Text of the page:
Market regulator SEBI said it wants to bring some changes in the IPO norms, especially in book building, fixed price, and some aspects of the price band.
The Indian IPO market has emerged as a favourite for the companies to float their maiden equity offer to raise funds. IPOs like Zomato’s show the robustness of the market along with investors’ appetite for new businesses. Despite the pandemic, fundraising through IPO was the highest in FY21, with companies raising Rs 1,88,900 crore against Rs 91,670 crore raised in FY20.
SEBI chief Ajay Tyagi was attending the FICCI’s annual Capital Market Conference, where he commented on SEBI’s plans to reform the existing norms on several aspects of IPO launch. They would further consider reforms, particularly in preferential issue form. The head of SEBI said they have a few proposals in the pipeline and may bring changes in IPO issuance. He said that the regulator has constantly been monitoring different aspects of fundraising and plans to bring several changes in relaxing the current norms to encourage more corporations to try market listing.
SEBI chairman said that it had changed the minimum public shareholding framework to make it easier for large corporations to launch their IPOs. He said that the IGP (Innovators Growth Platform) would be relaxed to enable more start-ups to list in the exchanges. It will promote diversification in the market, giving investors more investment opportunities.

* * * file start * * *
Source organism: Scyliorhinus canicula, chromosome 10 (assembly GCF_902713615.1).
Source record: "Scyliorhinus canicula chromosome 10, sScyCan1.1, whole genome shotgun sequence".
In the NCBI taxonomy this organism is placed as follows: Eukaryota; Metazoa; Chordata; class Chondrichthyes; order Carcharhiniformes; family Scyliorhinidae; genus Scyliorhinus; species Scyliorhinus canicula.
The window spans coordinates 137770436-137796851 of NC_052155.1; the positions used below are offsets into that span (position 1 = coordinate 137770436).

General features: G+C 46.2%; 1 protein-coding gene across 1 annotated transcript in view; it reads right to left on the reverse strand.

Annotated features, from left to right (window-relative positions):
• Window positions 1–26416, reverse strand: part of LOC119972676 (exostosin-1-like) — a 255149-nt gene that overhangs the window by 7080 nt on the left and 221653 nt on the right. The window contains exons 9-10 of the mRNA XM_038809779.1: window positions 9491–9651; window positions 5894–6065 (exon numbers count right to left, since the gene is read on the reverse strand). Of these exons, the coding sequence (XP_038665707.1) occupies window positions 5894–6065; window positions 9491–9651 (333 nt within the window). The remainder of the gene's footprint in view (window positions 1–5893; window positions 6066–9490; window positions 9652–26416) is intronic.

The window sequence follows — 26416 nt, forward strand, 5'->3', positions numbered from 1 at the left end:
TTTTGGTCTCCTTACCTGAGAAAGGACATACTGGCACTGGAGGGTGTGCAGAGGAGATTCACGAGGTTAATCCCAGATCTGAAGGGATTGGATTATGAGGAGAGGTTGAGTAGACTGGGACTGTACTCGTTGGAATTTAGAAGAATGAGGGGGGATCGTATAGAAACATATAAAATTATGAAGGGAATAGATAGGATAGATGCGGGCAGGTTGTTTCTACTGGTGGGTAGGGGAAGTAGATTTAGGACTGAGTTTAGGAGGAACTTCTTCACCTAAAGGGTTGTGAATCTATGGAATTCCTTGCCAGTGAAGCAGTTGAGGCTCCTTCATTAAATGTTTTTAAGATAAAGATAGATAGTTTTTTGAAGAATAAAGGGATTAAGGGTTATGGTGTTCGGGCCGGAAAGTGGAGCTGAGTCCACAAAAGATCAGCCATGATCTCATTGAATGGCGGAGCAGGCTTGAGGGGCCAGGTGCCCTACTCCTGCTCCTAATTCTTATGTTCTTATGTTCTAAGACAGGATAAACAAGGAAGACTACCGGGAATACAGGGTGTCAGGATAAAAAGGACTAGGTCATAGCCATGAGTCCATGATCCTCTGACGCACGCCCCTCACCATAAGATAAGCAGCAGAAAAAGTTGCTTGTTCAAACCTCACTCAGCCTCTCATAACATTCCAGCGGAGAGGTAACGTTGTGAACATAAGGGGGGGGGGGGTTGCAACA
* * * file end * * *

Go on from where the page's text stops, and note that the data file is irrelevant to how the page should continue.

Recently, the Indian market witnessing changes, with many new-age companies recording rapid growth, requiring more financing to assist their spurt through IPOs. Over the years, the types and purposes of IPOs have also changed. Earlier, most IPOs were issued for project financing. However, the recent trend shows IPO being used to offer early exit to existing investors.
Changes are observed in the international market where the US market saw a rise in SPACs types of IPO last year. Companies are preferring direct listing along with fundraising types of IPOs in the US market.
In India, the corporate arena is still dominated by the concept of promoters. SEBI is trying to break down the promoter regime and bring in the controlling shareholder concept. Under the current system, corporations are required to achieve a 25 percent public shareholding limit irrespective of being promoter-held or widely held. SEBI wants to examine the current status at the concept level for phased adoption on controlling shareholding format.
SEBI has released a consulting paper seeking feedback. Tyagi emphasised that with the growing dominance of new-tech start-up companies, these changes will be monumental in transforming the age-old corporate culture in the nation. SEBI chief has also asked listed corporations to prepare for a smooth transition to the compulsory ESG regime from 2022-23. Until now, it was only optional.
The fundraising activities through IPO in the last five years between 2016-2021 grew six times more than funds raised between 2011-2016, increasing from Rs 0.3 trillion to Rs 1.8 trillion. In this context, SEBI’s approach in developing and modernising the Indian equity market will boost both the economy and corporate growth.